COVID-19 brought countries around the world to a sharp halt. Under government orders or simply fearing infection, people stayed home, and travel by all modes of transportation dropped sharply.
With the sharp drop in travel came another sharp drop – air pollution. Worldwide CO2 emissions are predicted to fall about 8% this year because of COVID-19 shutdowns . London experienced a 27% drop in NO2 during four weeks of lockdown, with the worst pollution spots experiencing nearly a 50% reduction. In Kathmandu, where vehicular emissions contribute 70% of the particles in the air, residents could see Mount Everest from their city for the first time in decades. Paris, Lisbon, Bucharest, and Milan, some of the most polluted cities in Europe, experienced significant reductions in air pollution during the lockdown.
However, as cities begin to open up again, their air pollution is increasing dramatically. When France started to lift the lockdown on May 11, they experienced a resurgence of NO2 ,PM10 and PM2.5 back to 80% of pre-COVID-19 levels by the end of May. Budapest’s air pollution has risen to higher levels than pre-COVID-19.
The return to pre-COVID-19 levels of pollution is troubling for several reasons. Studies have shown links between air pollution and heart disease, respiratory disease, diabetes, and more. Not only do these ailments cause health problems and premature deaths, but they also increase a person’s odds of contracting a severe or fatal case of COVID-19. The evidence that air pollution contributes to the severity of COVID-19 cases and mortality rates is ever increasing, with a Harvard study finding that someone living in a county with one microgram per cubic meter more fine particulate pollution is more likely to die from COVID-19. Furthermore, it is possible that the COVID-19 virus can attach to air pollution particles and spread further through the air. With the risk of COVID-19 being very real, city residents are reluctant to return to public transportation services, pushing more people to cars and potentially increasing the number of vehicles on the road compared with pre-COVID numbers.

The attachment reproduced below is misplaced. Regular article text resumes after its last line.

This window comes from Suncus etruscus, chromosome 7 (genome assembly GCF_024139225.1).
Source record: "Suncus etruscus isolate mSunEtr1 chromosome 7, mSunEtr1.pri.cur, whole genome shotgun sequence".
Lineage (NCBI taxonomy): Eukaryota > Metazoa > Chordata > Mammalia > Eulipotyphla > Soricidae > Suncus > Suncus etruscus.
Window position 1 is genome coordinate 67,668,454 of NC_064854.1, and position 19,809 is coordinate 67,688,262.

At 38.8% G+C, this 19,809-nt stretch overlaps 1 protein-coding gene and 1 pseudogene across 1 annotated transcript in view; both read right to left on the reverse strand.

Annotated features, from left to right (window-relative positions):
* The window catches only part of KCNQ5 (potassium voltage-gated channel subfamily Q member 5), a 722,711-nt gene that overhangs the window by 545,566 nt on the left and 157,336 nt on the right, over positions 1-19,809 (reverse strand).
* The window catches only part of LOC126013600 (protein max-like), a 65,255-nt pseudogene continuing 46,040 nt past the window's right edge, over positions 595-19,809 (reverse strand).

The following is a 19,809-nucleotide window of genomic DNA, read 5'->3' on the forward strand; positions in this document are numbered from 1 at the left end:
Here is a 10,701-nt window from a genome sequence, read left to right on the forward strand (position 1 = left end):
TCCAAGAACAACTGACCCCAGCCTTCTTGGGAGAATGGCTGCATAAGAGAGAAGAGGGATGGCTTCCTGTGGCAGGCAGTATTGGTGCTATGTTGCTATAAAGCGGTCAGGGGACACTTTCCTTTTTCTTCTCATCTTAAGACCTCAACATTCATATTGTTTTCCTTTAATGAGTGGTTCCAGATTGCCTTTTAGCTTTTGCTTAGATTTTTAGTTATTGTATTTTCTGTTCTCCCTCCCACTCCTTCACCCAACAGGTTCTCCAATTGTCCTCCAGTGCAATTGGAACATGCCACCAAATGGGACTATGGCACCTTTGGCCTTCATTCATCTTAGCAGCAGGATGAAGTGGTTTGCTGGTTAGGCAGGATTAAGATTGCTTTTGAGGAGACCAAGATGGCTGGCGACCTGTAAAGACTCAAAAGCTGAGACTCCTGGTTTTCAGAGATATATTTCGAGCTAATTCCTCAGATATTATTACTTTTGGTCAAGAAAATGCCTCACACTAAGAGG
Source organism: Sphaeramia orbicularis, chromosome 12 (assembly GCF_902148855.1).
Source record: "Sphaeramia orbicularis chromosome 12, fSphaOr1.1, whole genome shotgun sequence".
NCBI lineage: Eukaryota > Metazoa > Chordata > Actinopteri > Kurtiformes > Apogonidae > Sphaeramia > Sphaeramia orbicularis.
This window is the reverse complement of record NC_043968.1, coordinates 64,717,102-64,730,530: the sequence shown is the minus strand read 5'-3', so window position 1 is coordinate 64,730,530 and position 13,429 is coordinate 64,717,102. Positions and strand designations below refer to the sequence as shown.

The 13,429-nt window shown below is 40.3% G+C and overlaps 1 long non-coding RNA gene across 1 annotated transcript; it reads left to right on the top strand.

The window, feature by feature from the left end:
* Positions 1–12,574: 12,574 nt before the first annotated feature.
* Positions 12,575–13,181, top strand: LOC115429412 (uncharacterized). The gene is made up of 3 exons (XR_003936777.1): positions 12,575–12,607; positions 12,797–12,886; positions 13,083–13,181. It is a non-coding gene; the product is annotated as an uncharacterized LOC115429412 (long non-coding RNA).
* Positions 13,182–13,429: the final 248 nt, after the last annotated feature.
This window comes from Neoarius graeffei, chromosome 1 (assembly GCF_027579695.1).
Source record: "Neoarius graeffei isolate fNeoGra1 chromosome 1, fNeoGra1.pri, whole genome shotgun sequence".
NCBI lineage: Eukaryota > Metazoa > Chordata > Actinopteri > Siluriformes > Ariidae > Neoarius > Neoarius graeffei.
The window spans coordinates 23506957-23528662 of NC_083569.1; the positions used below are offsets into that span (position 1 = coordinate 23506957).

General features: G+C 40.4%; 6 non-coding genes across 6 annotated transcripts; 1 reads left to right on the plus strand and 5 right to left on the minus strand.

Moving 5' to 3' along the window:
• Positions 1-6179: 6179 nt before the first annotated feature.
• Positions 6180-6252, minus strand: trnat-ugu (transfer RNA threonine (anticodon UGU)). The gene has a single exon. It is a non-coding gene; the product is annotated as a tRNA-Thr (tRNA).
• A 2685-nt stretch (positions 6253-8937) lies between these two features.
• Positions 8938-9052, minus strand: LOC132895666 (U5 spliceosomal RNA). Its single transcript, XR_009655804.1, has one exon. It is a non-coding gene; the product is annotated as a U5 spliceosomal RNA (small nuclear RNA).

“Green Recovery,” the idea of making changes that will sustain and continue to improve better air quality as cities reopen post-COVID, is necessary if we want to protect our health. Low to zero-emission vehicles and accurate emissions testing technology, such as EDAR, will be an indispensable part of this green recovery.
Countries around the world are implementing tax breaks and subsidies for clean vehicle purchases, new taxes on high emitting vehicles, and financial support for researching innovative clean vehicles, among other solutions.
However, new vehicles alone will not be enough. We have to address vehicular pollution from both ends: new technology and mitigating impacts from old, high-emitting vehicles. We have to know what the vehicle fleet is emitting under real-world driving conditions. If we know what the real-world emissions are, we can make informed decisions to remove the highest-polluting vehicles from the road to make proactive improvements. If this does not happen, we risk allowing high emitting cars to continue to pollute our air and risk our lives.
We do not have much time! The International Energy Agency estimates a six-month window in which the green recovery must begin, or our opportunity to leverage the air quality improvements from the lockdown and build back better will diminish.